Tag: Urban Meyer

Life lesson for Wolverines

Courtesy of Flickr Creative commons
When I was in seminary, I had a professor who was one of the best New Testament scholars in the world (D.A. Carson). He would give us these Bible quizzes that were RIDICULOUS. He’d ask totally obscure questions. Most people hated them. Dr. Carson wasn’t empathetic when one day he said “life is hard and then you die, get used to it.”

Rant – 2015 Buckeye season, cut Zeke some slack

Courtesy of Flickr Creative commons
Courtesy of Flickr Creative commons
For the last few weeks, as playoff rankings came out, as I looked at other top teams, I found myself thinking “Alabama is playing the best football.” I thought about the prospect of Ohio State having a rematch with the Crimson Tide and thought “I don’t think this team can beat them, not the way Derrick Henry runs.” Because Ohio State has been awful on the run defense this year. We saw it again on Saturday, against what’s a fairly average running game in Michigan State, playing power football, they were able to dominant Ohio State up front.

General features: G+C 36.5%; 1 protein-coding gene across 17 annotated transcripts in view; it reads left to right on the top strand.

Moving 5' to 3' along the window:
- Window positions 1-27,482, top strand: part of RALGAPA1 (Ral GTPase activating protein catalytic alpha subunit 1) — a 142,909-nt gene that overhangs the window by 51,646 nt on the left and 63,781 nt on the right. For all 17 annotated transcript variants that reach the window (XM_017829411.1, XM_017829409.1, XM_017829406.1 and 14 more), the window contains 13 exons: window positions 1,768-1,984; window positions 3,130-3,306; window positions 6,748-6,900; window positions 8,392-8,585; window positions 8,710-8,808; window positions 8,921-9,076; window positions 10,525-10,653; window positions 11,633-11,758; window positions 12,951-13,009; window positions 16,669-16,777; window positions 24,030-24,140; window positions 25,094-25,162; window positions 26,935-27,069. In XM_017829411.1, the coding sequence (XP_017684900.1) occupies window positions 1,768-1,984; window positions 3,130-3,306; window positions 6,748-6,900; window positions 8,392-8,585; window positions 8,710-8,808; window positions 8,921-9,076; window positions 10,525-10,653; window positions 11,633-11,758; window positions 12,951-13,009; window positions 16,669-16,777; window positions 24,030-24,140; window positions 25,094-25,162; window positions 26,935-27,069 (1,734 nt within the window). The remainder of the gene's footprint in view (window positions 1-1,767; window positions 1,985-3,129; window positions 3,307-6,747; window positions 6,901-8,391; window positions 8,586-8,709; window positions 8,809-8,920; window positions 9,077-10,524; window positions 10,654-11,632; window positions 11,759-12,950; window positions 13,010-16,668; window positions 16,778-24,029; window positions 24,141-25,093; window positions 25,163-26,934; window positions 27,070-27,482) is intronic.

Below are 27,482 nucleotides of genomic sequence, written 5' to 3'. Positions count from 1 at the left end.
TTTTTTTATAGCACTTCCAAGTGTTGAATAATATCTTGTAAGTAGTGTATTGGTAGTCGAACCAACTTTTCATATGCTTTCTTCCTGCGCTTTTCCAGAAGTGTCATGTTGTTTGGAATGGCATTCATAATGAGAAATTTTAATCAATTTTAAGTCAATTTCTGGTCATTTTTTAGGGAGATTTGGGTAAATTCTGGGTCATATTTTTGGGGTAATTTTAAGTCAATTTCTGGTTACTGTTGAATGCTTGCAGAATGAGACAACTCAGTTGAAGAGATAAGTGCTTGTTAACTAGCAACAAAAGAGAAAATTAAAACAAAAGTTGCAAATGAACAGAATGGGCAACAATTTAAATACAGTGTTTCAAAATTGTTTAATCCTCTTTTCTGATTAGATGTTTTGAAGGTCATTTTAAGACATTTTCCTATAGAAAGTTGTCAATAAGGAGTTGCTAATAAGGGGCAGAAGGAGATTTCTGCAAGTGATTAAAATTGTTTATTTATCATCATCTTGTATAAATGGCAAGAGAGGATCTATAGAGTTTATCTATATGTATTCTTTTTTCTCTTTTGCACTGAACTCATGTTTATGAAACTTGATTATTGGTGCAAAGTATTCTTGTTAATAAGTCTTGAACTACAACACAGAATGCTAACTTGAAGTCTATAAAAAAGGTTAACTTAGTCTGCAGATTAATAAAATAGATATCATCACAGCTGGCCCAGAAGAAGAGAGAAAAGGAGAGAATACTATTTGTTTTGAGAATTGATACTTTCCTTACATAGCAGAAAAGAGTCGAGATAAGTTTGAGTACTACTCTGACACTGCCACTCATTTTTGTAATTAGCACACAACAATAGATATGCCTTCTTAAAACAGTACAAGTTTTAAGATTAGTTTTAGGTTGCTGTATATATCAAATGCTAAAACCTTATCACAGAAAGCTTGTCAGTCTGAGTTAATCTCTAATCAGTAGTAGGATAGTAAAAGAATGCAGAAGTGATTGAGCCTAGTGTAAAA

Throughout these underwhelming losses, we would hear “well we have a great defense.” But Buckeye fans can compare to previous teams. 1996. 1998. 2002. 2005. Those were great defenses. This was a good pass defense that struggled to tackle powerful running backs. And they never really improved on that.

Bielema to Arkansas: poor career choice?

It has been announced today that Bret Bielema is the next head football coach at the University of Arkansas.

I did not see that one coming.

For Bielema, from a football perspective, I feel that this move makes no sense. He has led the Badgers to three consecutive Rose Bowls and has led a respectable program. With Penn State irrelevant due to NCAA sanctions, the only major competition in the near future in Wisconsin’s division is Ohio State.

Resignation of Jim Tressel: 1 year later

Photo courtesy of Flickr Creative Commons
Courtesy of Flickr Creative Commons
One year ago today, as I woke up in the late morning, I learned that Ohio State football coach Jim Tressel had resigned. A couple of months before, when the news that Tressel had lied about rules violations became public knowledge, in a press conference, a reporter asked if Tressel was going to be dismissed. With all of the public savvy of Joe Biden, university president E. Gordon Gee infamously quipped, “I’m just hoping that the coach doesn’t dismiss me.” Later, Tressel coached in the spring game, and preparations were underway for the 2011 season.

But on Memorial Day, suddenly, the era was over. It was a dark day for the program and for the fans. For a decade, Tressel had been a source of stability. It had seemed like he was weathering the scandal. But then, suddenly, it was over.